In my mind, there are two definitions of “transition”:
- General Definition: the process or a period of changing from one state or condition to another
- Target Definition: a semi-annual/annual process where product is changing in an assortment
For the ice cream team, it’s recently been a time of transition–in both the general and Target sense. As noted in my last blog post, we have a new buyer (Jon…but we call him Jim), and we also have a business analyst in training (Tia) that is training on the ice cream desk. They’re both wonderful additions to the team, and they’ve been spending the past few weeks getting up to speed on all things ice cream-related.
On top of this transition, we’ve also been knee-deep prepping for Target’s definition of a transition–which our category will be going through in early February. We’ve been planning item changes, envisioning what the aisle is going to look like, as well as figuring out how we can optimize our inventory flow to create the best ice cream assortment for our guest.
As you can imagine, when two of the four ice cream team members are still new to the category during this crucial time of year, this “time of transition” has the potential to be overwhelming, stressful, and tiring…but, you know what?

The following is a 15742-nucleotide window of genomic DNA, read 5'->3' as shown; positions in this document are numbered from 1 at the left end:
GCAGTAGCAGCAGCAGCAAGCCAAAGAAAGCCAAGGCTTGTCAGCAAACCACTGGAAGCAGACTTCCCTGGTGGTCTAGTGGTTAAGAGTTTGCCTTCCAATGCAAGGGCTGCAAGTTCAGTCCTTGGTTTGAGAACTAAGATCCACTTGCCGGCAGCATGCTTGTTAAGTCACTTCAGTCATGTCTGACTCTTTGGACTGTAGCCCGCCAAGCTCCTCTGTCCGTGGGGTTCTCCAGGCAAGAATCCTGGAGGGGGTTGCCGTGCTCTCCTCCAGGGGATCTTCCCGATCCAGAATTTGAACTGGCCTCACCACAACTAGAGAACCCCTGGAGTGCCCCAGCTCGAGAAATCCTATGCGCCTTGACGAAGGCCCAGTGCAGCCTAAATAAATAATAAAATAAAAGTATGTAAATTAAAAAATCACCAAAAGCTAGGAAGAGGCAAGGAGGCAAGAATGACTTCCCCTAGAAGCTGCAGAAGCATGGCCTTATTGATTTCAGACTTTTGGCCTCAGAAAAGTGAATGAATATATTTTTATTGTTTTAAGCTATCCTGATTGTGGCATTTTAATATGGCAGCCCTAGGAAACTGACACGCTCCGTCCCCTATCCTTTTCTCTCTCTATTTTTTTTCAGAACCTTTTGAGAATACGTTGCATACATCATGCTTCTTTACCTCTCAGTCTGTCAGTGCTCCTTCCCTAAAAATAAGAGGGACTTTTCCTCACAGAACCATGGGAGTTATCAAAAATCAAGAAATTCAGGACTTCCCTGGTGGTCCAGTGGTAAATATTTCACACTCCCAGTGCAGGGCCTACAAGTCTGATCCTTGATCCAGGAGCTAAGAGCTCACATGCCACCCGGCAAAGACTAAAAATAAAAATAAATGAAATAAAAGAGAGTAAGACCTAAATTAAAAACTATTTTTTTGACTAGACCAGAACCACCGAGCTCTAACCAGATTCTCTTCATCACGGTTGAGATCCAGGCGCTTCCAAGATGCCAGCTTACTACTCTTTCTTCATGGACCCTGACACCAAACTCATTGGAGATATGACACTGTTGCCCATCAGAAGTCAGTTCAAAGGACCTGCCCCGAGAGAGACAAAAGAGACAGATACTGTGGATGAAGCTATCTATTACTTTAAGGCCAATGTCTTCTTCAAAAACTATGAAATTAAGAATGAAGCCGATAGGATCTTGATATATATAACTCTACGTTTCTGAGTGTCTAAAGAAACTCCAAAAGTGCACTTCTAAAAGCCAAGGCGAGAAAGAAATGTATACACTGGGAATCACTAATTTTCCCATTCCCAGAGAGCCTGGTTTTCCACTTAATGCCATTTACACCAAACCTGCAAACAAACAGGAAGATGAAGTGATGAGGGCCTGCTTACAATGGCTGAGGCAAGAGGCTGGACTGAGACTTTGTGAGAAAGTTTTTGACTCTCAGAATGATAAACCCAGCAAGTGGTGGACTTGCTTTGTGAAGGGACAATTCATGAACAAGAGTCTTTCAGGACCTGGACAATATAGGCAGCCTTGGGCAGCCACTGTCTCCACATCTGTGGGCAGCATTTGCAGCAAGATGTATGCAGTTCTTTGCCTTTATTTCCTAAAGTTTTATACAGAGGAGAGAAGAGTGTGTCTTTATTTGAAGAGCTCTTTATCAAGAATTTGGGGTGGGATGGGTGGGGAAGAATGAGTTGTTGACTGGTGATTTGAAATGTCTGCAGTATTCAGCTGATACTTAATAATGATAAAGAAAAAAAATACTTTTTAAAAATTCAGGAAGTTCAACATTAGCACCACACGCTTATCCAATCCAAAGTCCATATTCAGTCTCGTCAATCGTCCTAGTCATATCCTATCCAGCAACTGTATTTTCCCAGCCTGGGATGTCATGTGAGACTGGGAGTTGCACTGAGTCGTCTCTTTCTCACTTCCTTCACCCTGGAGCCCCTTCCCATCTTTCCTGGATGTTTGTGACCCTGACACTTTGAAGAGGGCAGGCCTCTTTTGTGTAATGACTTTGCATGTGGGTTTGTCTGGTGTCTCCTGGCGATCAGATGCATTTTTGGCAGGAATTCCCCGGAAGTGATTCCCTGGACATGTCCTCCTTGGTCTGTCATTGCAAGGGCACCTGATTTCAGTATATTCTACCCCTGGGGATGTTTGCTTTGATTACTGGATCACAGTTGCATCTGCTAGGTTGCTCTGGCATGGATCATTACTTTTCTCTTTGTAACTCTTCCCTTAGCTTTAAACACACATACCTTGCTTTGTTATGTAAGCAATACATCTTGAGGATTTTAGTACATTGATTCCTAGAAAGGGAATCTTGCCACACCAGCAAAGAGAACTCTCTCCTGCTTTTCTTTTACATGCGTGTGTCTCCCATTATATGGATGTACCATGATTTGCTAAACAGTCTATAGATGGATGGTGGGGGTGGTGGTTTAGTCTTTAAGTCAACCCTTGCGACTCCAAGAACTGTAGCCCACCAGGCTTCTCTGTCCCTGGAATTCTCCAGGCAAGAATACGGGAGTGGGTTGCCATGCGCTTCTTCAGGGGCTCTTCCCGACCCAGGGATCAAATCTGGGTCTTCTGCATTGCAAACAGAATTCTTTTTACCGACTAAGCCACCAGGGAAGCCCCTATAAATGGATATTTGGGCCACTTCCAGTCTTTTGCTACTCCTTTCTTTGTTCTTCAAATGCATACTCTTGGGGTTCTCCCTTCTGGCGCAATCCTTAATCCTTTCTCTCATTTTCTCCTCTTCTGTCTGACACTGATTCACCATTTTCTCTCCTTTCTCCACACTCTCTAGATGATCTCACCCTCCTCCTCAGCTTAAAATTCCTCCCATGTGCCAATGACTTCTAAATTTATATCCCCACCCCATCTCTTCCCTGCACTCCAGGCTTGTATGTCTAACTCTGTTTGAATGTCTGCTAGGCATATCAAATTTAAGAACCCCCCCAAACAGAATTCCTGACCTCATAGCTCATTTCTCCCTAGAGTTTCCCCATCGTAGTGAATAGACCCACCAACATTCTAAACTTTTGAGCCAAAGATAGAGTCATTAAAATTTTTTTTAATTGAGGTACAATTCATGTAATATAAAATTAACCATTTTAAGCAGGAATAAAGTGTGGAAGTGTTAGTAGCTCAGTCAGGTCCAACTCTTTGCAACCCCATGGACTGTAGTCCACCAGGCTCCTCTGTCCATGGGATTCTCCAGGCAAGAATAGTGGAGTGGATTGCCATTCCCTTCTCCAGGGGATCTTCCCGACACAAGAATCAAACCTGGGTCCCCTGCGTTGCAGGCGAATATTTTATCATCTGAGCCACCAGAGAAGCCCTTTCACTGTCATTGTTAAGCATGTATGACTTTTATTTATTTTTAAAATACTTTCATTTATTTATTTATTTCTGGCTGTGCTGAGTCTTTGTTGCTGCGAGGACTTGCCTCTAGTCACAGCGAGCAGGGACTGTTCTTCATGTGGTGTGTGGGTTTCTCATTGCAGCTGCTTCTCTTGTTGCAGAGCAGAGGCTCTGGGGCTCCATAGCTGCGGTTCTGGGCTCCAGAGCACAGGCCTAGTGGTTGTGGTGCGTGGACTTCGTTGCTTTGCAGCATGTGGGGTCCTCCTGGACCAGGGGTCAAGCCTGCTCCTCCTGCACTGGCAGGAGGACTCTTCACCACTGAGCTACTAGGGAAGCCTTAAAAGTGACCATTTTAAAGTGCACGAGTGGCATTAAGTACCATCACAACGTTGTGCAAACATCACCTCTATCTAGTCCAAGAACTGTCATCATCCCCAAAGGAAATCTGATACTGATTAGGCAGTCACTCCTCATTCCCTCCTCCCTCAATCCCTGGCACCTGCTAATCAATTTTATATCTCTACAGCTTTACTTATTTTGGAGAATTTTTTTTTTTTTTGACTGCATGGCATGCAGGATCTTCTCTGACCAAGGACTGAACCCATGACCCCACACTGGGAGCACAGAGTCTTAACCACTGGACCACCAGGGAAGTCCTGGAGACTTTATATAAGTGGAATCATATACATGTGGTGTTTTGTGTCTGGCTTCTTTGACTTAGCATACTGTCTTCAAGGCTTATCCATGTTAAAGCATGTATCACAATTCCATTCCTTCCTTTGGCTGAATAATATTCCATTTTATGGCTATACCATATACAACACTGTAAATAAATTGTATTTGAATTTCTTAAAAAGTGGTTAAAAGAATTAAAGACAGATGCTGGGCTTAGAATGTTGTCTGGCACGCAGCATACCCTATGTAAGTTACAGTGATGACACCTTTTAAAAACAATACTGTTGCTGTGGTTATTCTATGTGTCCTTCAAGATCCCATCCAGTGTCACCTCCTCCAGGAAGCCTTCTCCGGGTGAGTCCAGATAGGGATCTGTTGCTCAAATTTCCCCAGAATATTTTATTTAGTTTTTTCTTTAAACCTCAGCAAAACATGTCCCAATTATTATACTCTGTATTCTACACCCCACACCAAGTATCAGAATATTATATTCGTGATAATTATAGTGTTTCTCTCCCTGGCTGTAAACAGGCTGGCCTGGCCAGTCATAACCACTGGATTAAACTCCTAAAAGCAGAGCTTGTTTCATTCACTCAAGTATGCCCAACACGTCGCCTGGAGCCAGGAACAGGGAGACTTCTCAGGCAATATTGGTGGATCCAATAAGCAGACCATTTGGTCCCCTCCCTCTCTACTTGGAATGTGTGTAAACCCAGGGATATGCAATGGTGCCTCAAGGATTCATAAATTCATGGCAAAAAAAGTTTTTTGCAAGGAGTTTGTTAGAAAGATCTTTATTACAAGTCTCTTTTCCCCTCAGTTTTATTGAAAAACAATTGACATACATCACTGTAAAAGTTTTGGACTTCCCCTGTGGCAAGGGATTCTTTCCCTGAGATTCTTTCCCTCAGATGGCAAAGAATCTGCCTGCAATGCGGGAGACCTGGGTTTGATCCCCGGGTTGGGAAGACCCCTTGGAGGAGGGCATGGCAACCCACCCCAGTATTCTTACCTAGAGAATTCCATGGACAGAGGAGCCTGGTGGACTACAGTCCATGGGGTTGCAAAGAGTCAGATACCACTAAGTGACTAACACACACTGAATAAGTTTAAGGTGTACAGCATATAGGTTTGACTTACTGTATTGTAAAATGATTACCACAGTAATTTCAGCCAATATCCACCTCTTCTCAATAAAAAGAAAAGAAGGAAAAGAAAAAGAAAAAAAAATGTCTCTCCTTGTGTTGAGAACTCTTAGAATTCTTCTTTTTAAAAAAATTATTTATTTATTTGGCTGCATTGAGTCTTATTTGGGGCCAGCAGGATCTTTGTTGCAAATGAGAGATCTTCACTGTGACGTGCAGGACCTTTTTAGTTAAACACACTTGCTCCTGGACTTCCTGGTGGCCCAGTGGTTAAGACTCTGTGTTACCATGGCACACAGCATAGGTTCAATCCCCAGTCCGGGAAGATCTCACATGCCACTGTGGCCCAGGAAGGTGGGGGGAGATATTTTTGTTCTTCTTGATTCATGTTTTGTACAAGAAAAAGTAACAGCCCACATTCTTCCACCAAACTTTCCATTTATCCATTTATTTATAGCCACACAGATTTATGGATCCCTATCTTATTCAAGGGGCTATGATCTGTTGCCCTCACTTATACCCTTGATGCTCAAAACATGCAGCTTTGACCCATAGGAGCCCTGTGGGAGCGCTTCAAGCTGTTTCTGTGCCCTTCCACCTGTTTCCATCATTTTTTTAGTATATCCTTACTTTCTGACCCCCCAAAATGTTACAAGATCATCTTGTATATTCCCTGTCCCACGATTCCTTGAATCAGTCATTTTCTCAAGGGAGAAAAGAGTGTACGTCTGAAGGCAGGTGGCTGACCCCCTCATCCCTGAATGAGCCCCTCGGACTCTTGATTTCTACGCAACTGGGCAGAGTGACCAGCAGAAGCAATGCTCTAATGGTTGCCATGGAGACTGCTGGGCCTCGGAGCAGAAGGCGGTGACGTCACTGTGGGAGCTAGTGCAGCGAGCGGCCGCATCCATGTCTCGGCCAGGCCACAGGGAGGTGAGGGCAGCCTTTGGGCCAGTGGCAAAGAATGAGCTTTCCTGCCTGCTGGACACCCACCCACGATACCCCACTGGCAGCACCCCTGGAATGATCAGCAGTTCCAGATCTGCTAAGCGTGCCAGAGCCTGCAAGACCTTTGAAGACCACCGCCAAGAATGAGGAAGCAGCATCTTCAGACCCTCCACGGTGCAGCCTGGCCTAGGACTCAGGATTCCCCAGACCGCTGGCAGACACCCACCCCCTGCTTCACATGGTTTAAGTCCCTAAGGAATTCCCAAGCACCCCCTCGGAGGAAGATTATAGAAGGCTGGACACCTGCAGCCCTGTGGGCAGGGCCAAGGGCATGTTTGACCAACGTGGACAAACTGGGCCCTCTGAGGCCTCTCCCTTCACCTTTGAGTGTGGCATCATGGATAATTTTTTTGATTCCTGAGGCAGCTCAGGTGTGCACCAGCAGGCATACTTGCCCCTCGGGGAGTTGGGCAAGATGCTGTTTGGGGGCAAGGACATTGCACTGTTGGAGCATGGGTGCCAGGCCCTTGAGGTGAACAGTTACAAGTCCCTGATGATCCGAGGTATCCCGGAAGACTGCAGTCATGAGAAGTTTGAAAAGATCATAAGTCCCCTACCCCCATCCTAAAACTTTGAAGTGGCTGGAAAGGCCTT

Here at Target, change and times of transition aren’t the exception–they’re the rule. Our company is built on consistently bringing new minds and new ideas to categories in order to strengthen and keep fresh what we are offering to our guest. Due to this, Target team members adapt easily, and we are given tools and resources that make these times of transition much more exciting than they are scary.
Jim and Tia have both been great thought partners from the moment they joined our team, and their need for guidance on everything ice cream has only solidified my personal confidence in what I know about our business. This transition has been an amazing opportunity for both myself and our merchandise specialist (Hannah) to show leadership and be a distinct voice in making decisions for what the future of ice cream at Target will look like in February and beyond.
In the meantime, while this time of transition is definitely keeping me busy, I am finding that I am becoming energized by the new challenges my role is presenting me. The BA role is never boring–and that is just one of many, many things I adore about my job.
Interested in a career in buying, planning and brand management? Search and apply for jobs here.